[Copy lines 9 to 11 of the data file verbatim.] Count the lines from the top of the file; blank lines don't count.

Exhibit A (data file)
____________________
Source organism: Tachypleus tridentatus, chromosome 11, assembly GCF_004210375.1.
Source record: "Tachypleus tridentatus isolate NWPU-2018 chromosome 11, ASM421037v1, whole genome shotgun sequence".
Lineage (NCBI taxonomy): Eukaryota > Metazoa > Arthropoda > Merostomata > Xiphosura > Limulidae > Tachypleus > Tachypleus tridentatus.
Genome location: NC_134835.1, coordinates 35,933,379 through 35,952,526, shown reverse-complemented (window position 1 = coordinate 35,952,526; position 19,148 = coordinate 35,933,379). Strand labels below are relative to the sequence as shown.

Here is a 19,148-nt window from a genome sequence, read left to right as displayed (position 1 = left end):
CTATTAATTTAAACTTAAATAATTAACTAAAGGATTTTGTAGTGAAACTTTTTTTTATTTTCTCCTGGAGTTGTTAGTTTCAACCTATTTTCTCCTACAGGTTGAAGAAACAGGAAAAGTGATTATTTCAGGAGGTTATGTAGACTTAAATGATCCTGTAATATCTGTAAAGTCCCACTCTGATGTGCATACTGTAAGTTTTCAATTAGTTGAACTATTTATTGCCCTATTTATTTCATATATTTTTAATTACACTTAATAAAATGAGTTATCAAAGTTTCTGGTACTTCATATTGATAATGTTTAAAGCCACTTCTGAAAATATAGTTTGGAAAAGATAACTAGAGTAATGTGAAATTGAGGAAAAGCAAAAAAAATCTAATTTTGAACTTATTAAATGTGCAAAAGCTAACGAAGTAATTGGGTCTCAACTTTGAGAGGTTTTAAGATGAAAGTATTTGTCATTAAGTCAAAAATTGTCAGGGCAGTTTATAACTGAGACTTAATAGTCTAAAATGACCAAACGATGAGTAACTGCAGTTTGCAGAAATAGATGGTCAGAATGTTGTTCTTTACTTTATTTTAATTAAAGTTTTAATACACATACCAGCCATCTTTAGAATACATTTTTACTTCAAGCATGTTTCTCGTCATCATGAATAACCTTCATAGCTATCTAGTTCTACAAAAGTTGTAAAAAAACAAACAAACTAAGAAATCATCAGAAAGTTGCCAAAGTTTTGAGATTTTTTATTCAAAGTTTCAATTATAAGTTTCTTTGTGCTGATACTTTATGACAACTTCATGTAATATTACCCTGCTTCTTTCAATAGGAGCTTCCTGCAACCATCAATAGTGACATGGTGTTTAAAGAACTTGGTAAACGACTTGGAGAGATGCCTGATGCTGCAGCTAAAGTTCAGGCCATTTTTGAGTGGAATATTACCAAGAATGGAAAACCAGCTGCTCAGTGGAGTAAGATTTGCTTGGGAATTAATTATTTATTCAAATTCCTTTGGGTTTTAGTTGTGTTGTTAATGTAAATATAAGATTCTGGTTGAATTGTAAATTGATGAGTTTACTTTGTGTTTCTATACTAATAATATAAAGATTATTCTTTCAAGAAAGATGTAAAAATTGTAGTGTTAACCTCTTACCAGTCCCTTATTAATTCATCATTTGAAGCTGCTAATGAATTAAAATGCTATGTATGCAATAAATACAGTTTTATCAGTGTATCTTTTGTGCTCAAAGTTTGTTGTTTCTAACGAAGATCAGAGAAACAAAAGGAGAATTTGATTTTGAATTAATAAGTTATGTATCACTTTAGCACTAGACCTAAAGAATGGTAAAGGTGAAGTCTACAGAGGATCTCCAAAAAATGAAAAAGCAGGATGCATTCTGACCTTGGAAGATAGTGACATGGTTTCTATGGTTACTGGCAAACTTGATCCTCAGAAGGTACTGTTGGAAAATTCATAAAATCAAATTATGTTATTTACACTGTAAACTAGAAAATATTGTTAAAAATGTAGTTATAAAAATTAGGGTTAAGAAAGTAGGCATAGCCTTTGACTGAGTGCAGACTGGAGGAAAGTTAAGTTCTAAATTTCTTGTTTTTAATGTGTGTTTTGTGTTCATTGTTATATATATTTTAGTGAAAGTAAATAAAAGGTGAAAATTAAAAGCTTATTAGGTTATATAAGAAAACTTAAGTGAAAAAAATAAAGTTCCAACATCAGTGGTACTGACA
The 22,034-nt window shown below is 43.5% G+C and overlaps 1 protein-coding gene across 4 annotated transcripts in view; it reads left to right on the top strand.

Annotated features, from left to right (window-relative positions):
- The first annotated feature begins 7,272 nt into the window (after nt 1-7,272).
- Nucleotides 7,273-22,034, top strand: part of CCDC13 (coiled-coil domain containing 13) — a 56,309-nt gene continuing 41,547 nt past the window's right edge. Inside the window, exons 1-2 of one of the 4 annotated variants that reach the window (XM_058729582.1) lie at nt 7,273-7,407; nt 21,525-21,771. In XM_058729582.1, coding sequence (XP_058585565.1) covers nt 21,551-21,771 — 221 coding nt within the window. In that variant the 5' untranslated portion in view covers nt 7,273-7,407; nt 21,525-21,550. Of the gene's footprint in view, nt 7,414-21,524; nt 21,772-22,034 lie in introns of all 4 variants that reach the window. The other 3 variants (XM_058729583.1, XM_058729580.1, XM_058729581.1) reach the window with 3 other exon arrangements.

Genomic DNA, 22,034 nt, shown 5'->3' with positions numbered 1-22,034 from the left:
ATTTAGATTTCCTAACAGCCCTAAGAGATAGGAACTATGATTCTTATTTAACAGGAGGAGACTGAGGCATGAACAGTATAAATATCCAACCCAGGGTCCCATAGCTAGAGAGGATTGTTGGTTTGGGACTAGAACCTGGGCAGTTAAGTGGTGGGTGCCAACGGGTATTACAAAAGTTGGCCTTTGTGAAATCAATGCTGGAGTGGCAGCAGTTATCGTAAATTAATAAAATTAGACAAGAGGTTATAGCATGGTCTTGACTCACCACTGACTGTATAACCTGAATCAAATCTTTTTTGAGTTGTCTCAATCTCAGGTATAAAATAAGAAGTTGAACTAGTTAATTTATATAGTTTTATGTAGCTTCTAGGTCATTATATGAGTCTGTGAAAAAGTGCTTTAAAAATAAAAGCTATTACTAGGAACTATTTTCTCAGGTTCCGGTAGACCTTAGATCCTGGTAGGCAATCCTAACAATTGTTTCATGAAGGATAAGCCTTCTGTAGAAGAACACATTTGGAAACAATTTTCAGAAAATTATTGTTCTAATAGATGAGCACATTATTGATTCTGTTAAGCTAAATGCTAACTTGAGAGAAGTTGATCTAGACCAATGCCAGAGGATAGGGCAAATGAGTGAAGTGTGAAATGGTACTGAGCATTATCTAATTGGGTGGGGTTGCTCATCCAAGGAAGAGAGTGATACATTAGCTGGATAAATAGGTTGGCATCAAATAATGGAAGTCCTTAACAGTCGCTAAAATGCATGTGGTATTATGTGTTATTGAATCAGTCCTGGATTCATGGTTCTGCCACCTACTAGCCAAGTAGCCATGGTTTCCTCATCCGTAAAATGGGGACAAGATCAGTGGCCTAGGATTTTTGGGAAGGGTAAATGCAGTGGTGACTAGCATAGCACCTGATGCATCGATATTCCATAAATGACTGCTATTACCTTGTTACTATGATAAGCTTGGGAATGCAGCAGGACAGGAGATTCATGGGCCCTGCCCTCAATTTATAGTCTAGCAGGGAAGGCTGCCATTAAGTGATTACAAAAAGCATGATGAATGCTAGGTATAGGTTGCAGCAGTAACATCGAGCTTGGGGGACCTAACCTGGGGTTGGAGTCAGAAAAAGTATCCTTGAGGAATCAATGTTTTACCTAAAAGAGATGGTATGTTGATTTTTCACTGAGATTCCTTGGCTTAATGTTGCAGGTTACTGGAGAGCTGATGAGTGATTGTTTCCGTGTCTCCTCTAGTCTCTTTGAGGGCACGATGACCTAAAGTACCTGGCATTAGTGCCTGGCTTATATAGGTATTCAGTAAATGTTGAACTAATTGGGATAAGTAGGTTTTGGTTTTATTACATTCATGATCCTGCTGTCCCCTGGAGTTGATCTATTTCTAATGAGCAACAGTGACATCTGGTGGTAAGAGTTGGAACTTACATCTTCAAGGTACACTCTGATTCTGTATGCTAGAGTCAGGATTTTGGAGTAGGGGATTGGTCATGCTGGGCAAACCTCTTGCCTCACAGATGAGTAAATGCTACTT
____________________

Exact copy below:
- The first annotated feature begins 7,272 nt into the window (after nt 1-7,272).
- Nucleotides 7,273-22,034, top strand: part of CCDC13 (coiled-coil domain containing 13) — a 56,309-nt gene continuing 41,547 nt past the window's right edge. Inside the window, exons 1-2 of one of the 4 annotated variants that reach the window (XM_058729582.1) lie at nt 7,273-7,407; nt 21,525-21,771. In XM_058729582.1, coding sequence (XP_058585565.1) covers nt 21,551-21,771 — 221 coding nt within the window. In that variant the 5' untranslated portion in view covers nt 7,273-7,407; nt 21,525-21,550. Of the gene's footprint in view, nt 7,414-21,524; nt 21,772-22,034 lie in introns of all 4 variants that reach the window. The other 3 variants (XM_058729583.1, XM_058729580.1, XM_058729581.1) reach the window with 3 other exon arrangements.

Genomic DNA, 22,034 nt, shown 5'->3' with positions numbered 1-22,034 from the left: